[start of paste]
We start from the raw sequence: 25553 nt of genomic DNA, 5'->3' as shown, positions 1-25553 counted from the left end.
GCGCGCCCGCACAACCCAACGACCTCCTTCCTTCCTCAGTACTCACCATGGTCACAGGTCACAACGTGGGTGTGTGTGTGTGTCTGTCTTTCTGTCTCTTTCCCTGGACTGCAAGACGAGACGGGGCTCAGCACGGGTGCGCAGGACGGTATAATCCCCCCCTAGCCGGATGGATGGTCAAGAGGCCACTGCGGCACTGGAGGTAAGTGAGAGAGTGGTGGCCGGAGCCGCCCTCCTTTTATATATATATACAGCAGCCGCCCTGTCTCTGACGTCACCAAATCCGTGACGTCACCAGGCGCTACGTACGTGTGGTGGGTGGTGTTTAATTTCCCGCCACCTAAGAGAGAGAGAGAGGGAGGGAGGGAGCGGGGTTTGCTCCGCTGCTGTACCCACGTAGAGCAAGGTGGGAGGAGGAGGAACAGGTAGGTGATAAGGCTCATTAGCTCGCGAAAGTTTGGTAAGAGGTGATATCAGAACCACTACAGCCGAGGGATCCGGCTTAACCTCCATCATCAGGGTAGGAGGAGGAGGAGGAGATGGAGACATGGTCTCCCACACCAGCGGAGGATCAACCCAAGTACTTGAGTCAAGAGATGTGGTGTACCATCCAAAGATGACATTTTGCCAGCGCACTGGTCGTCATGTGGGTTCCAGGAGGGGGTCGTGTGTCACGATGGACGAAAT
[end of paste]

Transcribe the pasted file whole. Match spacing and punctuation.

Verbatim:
We start from the raw sequence: 25553 nt of genomic DNA, 5'->3' as shown, positions 1-25553 counted from the left end.
GCGCGCCCGCACAACCCAACGACCTCCTTCCTTCCTCAGTACTCACCATGGTCACAGGTCACAACGTGGGTGTGTGTGTGTGTCTGTCTTTCTGTCTCTTTCCCTGGACTGCAAGACGAGACGGGGCTCAGCACGGGTGCGCAGGACGGTATAATCCCCCCCTAGCCGGATGGATGGTCAAGAGGCCACTGCGGCACTGGAGGTAAGTGAGAGAGTGGTGGCCGGAGCCGCCCTCCTTTTATATATATATACAGCAGCCGCCCTGTCTCTGACGTCACCAAATCCGTGACGTCACCAGGCGCTACGTACGTGTGGTGGGTGGTGTTTAATTTCCCGCCACCTAAGAGAGAGAGAGAGGGAGGGAGGGAGCGGGGTTTGCTCCGCTGCTGTACCCACGTAGAGCAAGGTGGGAGGAGGAGGAACAGGTAGGTGATAAGGCTCATTAGCTCGCGAAAGTTTGGTAAGAGGTGATATCAGAACCACTACAGCCGAGGGATCCGGCTTAACCTCCATCATCAGGGTAGGAGGAGGAGGAGGAGATGGAGACATGGTCTCCCACACCAGCGGAGGATCAACCCAAGTACTTGAGTCAAGAGATGTGGTGTACCATCCAAAGATGACATTTTGCCAGCGCACTGGTCGTCATGTGGGTTCCAGGAGGGGGTCGTGTGTCACGATGGACGAAAT